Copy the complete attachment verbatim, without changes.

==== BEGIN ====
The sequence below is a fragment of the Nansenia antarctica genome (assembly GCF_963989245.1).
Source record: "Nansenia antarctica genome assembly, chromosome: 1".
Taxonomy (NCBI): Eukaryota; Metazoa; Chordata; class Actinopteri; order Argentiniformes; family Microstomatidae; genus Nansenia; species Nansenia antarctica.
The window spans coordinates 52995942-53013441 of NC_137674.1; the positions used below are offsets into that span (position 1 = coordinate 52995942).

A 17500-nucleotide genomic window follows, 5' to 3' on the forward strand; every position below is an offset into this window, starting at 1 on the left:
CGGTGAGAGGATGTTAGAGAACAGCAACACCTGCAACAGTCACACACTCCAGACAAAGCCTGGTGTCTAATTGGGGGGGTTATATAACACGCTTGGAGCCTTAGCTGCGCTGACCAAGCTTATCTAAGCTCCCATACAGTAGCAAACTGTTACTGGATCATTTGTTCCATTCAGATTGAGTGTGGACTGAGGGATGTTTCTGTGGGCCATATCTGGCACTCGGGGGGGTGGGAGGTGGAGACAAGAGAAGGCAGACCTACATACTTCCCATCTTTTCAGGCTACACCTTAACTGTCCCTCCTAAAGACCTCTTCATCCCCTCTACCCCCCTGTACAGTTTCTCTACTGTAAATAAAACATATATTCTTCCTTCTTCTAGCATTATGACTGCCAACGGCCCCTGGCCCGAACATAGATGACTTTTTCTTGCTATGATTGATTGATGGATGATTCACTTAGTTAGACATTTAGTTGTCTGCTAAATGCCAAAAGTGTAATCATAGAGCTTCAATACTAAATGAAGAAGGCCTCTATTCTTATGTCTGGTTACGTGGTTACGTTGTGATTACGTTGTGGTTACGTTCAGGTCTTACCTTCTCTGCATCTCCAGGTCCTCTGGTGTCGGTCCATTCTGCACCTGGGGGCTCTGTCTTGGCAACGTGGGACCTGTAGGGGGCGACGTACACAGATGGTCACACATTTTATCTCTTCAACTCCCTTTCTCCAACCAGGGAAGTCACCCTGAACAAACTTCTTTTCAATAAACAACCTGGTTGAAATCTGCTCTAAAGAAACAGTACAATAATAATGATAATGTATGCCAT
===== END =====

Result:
The sequence below is a fragment of the Nansenia antarctica genome (assembly GCF_963989245.1).
Source record: "Nansenia antarctica genome assembly, chromosome: 1".
Taxonomy (NCBI): Eukaryota; Metazoa; Chordata; class Actinopteri; order Argentiniformes; family Microstomatidae; genus Nansenia; species Nansenia antarctica.
The window spans coordinates 52995942-53013441 of NC_137674.1; the positions used below are offsets into that span (position 1 = coordinate 52995942).

A 17500-nucleotide genomic window follows, 5' to 3' on the forward strand; every position below is an offset into this window, starting at 1 on the left:
CGGTGAGAGGATGTTAGAGAACAGCAACACCTGCAACAGTCACACACTCCAGACAAAGCCTGGTGTCTAATTGGGGGGGTTATATAACACGCTTGGAGCCTTAGCTGCGCTGACCAAGCTTATCTAAGCTCCCATACAGTAGCAAACTGTTACTGGATCATTTGTTCCATTCAGATTGAGTGTGGACTGAGGGATGTTTCTGTGGGCCATATCTGGCACTCGGGGGGGTGGGAGGTGGAGACAAGAGAAGGCAGACCTACATACTTCCCATCTTTTCAGGCTACACCTTAACTGTCCCTCCTAAAGACCTCTTCATCCCCTCTACCCCCCTGTACAGTTTCTCTACTGTAAATAAAACATATATTCTTCCTTCTTCTAGCATTATGACTGCCAACGGCCCCTGGCCCGAACATAGATGACTTTTTCTTGCTATGATTGATTGATGGATGATTCACTTAGTTAGACATTTAGTTGTCTGCTAAATGCCAAAAGTGTAATCATAGAGCTTCAATACTAAATGAAGAAGGCCTCTATTCTTATGTCTGGTTACGTGGTTACGTTGTGATTACGTTGTGGTTACGTTCAGGTCTTACCTTCTCTGCATCTCCAGGTCCTCTGGTGTCGGTCCATTCTGCACCTGGGGGCTCTGTCTTGGCAACGTGGGACCTGTAGGGGGCGACGTACACAGATGGTCACACATTTTATCTCTTCAACTCCCTTTCTCCAACCAGGGAAGTCACCCTGAACAAACTTCTTTTCAATAAACAACCTGGTTGAAATCTGCTCTAAAGAAACAGTACAATAATAATGATAATGTATGCCAT